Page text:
Please don’t misread my point here, I am not trying to diminish or undervalue the role motherhood is. I simply want to be able to know that there are leadership roles that are a possibility for me, after I have kids, that my career actually continues, not stalls, if I am willing to work for it.
For a Church that values motherhood so highly, I would hope they realise the new perspectives, skills and understanding that this life-giving experience could bring to the top. So when can we start to question these norms? What are the possibilities to expand them and how can we better form them for the next generation?
I only realised the full force of gender inequality in the leadership of the Catholic Church, when I started working for Voices of Faith. Voices of Faith is a global initiative that is focused on empowering and advocating for religious women and lay people, to have a seat at the table and be part of the decision making structures of their Church.
These are roles that are theoretically open to them today, but are almost impossible to access for a variety of reasons including the clerical culture of the Church, and the brotherhood that has protected their own to the point of evading justice when crimes have been committed. It’s a brotherhood that fears change and loss of power. But before I lay blame to only one group, we must look ourselves in the mirror.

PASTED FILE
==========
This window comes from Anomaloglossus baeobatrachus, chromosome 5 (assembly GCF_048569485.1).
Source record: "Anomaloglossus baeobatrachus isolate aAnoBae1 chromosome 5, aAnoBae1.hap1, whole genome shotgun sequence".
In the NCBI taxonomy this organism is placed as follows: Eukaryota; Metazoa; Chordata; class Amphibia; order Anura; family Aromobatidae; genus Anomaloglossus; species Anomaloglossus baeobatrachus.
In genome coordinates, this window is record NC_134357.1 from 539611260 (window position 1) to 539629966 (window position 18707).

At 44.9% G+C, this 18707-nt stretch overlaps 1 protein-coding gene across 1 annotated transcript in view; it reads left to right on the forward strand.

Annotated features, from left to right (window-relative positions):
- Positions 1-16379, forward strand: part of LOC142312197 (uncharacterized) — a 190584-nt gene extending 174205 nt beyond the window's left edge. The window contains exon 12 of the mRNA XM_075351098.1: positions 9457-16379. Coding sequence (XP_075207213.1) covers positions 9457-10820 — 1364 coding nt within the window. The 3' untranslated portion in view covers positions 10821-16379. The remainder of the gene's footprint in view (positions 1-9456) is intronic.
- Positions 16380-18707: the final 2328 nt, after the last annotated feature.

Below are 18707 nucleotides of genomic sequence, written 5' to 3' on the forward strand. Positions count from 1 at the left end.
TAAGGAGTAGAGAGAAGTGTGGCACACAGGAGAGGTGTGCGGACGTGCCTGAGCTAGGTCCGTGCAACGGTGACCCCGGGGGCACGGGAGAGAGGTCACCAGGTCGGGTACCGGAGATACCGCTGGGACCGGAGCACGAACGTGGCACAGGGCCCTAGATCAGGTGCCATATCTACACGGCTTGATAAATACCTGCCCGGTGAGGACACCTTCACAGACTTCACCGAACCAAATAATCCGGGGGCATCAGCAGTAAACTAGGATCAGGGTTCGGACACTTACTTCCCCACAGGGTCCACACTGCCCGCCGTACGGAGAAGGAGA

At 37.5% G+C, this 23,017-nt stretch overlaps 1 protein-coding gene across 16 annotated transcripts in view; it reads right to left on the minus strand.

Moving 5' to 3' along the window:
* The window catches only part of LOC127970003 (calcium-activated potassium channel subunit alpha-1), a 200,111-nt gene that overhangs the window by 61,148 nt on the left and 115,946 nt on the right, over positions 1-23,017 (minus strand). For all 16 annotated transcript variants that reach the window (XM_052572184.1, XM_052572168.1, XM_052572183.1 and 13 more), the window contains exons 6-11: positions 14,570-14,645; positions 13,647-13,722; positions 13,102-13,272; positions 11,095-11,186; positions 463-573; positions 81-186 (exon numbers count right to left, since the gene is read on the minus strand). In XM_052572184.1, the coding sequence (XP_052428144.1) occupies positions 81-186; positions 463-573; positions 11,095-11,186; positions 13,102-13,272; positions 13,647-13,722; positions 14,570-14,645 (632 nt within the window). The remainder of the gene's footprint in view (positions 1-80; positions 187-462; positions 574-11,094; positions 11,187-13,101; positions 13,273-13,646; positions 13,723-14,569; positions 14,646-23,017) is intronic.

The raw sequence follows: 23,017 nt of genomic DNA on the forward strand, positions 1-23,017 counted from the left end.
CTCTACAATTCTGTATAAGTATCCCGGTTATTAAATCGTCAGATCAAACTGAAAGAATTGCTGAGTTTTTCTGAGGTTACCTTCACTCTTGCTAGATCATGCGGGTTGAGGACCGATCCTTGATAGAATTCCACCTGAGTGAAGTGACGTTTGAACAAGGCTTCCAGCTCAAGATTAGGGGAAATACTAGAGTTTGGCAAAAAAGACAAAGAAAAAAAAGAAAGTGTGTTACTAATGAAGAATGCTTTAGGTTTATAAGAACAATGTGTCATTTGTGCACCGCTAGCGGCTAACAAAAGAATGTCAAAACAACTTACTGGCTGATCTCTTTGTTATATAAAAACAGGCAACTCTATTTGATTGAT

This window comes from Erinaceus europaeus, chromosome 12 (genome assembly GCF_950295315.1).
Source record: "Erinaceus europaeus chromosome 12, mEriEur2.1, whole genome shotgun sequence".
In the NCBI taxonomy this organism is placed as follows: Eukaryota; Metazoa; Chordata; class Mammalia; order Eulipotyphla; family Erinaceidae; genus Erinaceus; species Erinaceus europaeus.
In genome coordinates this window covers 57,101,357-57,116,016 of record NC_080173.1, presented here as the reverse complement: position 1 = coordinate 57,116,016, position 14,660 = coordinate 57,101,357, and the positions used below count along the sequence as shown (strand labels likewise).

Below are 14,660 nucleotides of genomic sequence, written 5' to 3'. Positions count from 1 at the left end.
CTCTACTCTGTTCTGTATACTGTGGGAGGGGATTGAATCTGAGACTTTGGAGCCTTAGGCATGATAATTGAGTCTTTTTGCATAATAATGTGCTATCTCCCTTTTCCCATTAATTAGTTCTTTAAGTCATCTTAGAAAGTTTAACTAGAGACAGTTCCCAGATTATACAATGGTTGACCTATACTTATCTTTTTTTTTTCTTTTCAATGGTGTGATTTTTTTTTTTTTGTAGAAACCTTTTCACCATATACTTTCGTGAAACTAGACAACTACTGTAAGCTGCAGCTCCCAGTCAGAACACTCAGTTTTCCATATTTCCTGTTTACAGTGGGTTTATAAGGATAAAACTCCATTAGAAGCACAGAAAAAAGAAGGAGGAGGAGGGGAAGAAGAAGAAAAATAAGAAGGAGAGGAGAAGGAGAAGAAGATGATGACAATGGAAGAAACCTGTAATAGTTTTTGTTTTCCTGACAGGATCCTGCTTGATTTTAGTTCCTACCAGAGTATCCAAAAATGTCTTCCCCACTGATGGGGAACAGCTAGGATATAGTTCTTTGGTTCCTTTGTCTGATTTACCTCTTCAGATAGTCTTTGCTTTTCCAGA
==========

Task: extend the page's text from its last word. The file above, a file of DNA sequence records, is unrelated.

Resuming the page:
The millions of lay Catholics unknowingly conforming to the status quo of that patriarchy and remaining silent on the issue. History points to how easily power structures that are cut from the same cloth, left unchallenged and without transparency, accountability or diversity in thought, perspective and skill set, become corrupted.
It’s not a matter of if, but rather, when. The sad fact is, this last decade we have watched absolutely shocked at the unravelling of what the leadership of the Catholic Church enabled in the global abuse crisis; aiding sex offending priests and covering their crimes which led to thousands of innocent lives broken. The moral authority that the Church once stood for, defended and preached, was exposed as hypocrisy at its finest.
So where do we even start to effect change?
Well, did you know that nuns, who outnumber brothers almost 10 to 1 globally, whose female superiors have the same canonical status as brother superiors, do not have the right to vote at synods convened by Pope Francis?
Did you know that women make up less than 3% of leadership roles in the Roman Curia, even though there is nothing in canon law that stops Pope Francis from naming a female cardinal?